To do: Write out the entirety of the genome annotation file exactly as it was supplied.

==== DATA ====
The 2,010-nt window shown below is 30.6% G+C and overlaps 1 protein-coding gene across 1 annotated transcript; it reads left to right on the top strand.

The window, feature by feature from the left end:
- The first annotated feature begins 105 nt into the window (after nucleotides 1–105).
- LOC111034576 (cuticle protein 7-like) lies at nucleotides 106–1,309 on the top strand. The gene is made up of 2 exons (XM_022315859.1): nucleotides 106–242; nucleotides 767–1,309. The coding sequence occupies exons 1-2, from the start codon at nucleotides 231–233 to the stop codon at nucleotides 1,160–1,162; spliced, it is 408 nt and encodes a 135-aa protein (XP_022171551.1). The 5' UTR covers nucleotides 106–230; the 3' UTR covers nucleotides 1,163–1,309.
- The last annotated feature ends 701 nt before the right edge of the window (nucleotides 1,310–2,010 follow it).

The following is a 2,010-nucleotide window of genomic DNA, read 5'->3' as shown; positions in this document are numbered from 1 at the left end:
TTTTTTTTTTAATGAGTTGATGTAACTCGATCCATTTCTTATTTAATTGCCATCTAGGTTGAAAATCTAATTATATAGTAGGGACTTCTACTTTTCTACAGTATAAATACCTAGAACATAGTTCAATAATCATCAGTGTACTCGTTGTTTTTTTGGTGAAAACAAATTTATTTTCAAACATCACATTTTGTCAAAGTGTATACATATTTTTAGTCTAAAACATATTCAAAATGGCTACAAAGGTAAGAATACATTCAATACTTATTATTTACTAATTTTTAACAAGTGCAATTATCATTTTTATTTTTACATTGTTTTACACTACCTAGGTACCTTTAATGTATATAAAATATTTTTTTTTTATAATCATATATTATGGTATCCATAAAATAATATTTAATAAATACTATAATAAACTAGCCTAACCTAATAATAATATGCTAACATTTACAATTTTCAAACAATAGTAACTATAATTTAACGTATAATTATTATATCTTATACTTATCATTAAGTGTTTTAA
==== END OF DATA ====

The 2,010-nt window shown below is 30.6% G+C and overlaps 1 protein-coding gene across 1 annotated transcript; it reads left to right on the top strand.

The window, feature by feature from the left end:
- The first annotated feature begins 105 nt into the window (after nucleotides 1–105).
- LOC111034576 (cuticle protein 7-like) lies at nucleotides 106–1,309 on the top strand. The gene is made up of 2 exons (XM_022315859.1): nucleotides 106–242; nucleotides 767–1,309. The coding sequence occupies exons 1-2, from the start codon at nucleotides 231–233 to the stop codon at nucleotides 1,160–1,162; spliced, it is 408 nt and encodes a 135-aa protein (XP_022171551.1). The 5' UTR covers nucleotides 106–230; the 3' UTR covers nucleotides 1,163–1,309.
- The last annotated feature ends 701 nt before the right edge of the window (nucleotides 1,310–2,010 follow it).

The following is a 2,010-nucleotide window of genomic DNA, read 5'->3' as shown; positions in this document are numbered from 1 at the left end:
TTTTTTTTTTAATGAGTTGATGTAACTCGATCCATTTCTTATTTAATTGCCATCTAGGTTGAAAATCTAATTATATAGTAGGGACTTCTACTTTTCTACAGTATAAATACCTAGAACATAGTTCAATAATCATCAGTGTACTCGTTGTTTTTTTGGTGAAAACAAATTTATTTTCAAACATCACATTTTGTCAAAGTGTATACATATTTTTAGTCTAAAACATATTCAAAATGGCTACAAAGGTAAGAATACATTCAATACTTATTATTTACTAATTTTTAACAAGTGCAATTATCATTTTTATTTTTACATTGTTTTACACTACCTAGGTACCTTTAATGTATATAAAATATTTTTTTTTTATAATCATATATTATGGTATCCATAAAATAATATTTAATAAATACTATAATAAACTAGCCTAACCTAATAATAATATGCTAACATTTACAATTTTCAAACAATAGTAACTATAATTTAACGTATAATTATTATATCTTATACTTATCATTAAGTGTTTTAA